In addition to contributing money, an SSF may contribute goods or services to candidates and their committees. An SSF may contribute goods and services only if it has purchased them with its own funds or if an individual (not the sponsoring organization) has lawfully contributed them to the SSF. However, corporations and labor organizations may provide some goods and services that are exempt from the definitions of “contribution” and “expenditure.” See Using connected organization resources and facilities.
Gifts of goods or services are in-kind contributions. As examples, an SSF makes an in-kind contribution when it:
- Pays for consulting, polling or printing services provided to a candidate committee;
- Contributes office supplies or mailing lists to a campaign;
- Sponsors a fundraising event benefiting a candidate (see Events and programs for candidates or party committees); or
- Pays for a campaign advertisement on behalf of a candidate (if the advertisement does not qualify as an independent expenditure). See Coordinated communications by the SSF.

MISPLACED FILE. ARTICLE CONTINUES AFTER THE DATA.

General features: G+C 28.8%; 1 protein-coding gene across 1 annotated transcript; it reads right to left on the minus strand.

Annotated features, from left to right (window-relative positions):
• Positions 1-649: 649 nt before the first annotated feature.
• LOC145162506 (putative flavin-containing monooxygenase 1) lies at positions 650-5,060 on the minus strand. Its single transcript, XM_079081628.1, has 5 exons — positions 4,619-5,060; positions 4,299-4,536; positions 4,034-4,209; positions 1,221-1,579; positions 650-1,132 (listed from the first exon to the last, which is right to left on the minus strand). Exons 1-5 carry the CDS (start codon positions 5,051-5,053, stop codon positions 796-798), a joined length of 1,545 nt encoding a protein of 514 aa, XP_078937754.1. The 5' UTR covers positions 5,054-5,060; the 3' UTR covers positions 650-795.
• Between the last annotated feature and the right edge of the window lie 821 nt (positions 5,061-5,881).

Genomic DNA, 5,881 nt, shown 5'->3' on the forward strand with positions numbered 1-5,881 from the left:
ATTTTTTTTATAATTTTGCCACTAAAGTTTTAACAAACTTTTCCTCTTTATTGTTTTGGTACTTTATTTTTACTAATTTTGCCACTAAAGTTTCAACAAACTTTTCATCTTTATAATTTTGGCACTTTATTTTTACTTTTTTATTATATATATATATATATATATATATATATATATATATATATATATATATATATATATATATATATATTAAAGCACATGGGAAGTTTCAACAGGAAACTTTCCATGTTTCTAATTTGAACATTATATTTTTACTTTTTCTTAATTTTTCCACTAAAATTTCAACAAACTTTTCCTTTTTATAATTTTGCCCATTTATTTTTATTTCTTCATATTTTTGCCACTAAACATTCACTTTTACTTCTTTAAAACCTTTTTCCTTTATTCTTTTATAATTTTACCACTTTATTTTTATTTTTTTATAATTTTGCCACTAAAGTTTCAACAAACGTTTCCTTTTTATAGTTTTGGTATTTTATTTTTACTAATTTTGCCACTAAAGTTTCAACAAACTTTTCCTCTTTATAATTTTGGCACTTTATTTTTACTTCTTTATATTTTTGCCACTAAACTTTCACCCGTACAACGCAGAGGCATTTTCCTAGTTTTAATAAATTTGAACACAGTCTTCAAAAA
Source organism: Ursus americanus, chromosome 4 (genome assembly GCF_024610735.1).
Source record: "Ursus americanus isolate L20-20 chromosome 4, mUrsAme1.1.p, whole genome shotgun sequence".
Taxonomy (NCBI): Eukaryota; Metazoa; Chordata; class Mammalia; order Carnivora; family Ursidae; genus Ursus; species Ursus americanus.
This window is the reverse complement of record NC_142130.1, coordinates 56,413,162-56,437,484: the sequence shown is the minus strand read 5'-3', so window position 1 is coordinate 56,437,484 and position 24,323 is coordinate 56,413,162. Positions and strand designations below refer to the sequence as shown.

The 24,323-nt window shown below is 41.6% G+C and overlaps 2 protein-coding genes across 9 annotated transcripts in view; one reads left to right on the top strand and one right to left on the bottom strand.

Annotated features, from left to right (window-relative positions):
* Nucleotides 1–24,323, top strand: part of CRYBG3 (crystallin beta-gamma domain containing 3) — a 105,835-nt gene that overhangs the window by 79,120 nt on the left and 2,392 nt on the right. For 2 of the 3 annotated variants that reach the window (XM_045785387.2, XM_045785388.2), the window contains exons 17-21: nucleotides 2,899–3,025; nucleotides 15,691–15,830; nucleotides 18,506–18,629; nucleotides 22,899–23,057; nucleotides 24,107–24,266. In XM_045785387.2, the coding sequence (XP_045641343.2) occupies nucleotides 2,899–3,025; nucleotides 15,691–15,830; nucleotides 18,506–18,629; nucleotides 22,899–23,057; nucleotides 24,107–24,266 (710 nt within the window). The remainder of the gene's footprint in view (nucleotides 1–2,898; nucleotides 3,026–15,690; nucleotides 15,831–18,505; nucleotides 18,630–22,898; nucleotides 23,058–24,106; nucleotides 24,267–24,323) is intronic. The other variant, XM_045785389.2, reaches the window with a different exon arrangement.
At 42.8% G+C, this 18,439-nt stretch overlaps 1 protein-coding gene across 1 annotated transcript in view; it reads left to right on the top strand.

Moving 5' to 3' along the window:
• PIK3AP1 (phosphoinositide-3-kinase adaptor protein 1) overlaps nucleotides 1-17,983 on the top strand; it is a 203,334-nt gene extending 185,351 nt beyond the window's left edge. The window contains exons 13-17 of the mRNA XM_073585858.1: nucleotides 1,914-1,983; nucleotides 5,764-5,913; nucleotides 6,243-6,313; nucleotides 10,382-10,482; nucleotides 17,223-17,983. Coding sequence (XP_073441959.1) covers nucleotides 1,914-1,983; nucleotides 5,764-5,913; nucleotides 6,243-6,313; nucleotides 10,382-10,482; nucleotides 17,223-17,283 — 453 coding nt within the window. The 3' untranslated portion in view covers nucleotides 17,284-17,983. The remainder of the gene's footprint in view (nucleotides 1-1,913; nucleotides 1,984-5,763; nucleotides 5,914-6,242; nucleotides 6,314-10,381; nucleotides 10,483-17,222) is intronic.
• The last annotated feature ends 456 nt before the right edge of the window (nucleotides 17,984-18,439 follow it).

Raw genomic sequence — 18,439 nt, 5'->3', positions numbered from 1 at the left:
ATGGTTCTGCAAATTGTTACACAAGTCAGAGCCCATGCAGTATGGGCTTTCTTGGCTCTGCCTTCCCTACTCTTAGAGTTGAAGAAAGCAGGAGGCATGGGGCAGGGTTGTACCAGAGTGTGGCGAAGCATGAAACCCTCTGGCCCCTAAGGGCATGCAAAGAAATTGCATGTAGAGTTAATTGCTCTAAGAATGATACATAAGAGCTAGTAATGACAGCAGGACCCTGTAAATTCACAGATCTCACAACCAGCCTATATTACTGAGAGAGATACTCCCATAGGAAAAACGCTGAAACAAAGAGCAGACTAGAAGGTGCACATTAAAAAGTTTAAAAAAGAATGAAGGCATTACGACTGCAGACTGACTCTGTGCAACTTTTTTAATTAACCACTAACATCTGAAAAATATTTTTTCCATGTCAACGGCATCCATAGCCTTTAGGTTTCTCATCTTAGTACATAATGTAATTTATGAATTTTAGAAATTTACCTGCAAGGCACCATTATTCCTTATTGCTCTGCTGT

See “Types of contributions” for information on how to measure the value of an in-kind contribution.
In-kind contributions designated for more than one election
The Commission has advised that in-kind contributions of goods may be designated for more than one election within an election cycle provided that:
- The goods contributed have a long-term useful life expectancy, extending over all the elections for which the contribution was made (e.g., computer equipment);
- The candidate actually runs in all the elections for which the contribution is given; and,
- The contributor provides a written, signed designation at the time of the contribution – or provides a proper redesignation within 60 days of the contribution.
Reporting in-kind contributions made
When making an in-kind contribution, an SSF must report the date the good or service is provided as the date of the contribution. It does so by itemizing the contribution on Schedule B for Line 23 as described. However, payments for such goods or services are usually made on a different date than the date the contribution is provided to the campaign. In this case, the SSF must also report each payment made as an operating expenditure on the date the payment is actually made to the recipient.